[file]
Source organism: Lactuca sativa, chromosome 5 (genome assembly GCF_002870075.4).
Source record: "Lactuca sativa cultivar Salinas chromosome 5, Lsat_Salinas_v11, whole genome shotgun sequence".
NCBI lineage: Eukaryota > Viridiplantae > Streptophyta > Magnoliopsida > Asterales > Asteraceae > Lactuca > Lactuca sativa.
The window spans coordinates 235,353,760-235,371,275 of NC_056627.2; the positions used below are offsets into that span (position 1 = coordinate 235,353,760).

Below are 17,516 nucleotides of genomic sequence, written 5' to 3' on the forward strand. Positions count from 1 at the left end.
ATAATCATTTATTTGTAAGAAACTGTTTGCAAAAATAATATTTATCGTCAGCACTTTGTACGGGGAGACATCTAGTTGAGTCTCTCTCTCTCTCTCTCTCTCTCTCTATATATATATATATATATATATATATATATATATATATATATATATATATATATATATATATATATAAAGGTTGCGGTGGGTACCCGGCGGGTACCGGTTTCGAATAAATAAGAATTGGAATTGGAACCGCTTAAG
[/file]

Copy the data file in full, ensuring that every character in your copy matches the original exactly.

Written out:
Source organism: Lactuca sativa, chromosome 5 (genome assembly GCF_002870075.4).
Source record: "Lactuca sativa cultivar Salinas chromosome 5, Lsat_Salinas_v11, whole genome shotgun sequence".
NCBI lineage: Eukaryota > Viridiplantae > Streptophyta > Magnoliopsida > Asterales > Asteraceae > Lactuca > Lactuca sativa.
The window spans coordinates 235,353,760-235,371,275 of NC_056627.2; the positions used below are offsets into that span (position 1 = coordinate 235,353,760).

Below are 17,516 nucleotides of genomic sequence, written 5' to 3' on the forward strand. Positions count from 1 at the left end.
ATAATCATTTATTTGTAAGAAACTGTTTGCAAAAATAATATTTATCGTCAGCACTTTGTACGGGGAGACATCTAGTTGAGTCTCTCTCTCTCTCTCTCTCTCTCTCTATATATATATATATATATATATATATATATATATATATATATATATATATATATATATATATATATAAAGGTTGCGGTGGGTACCCGGCGGGTACCGGTTTCGAATAAATAAGAATTGGAATTGGAACCGCTTAAG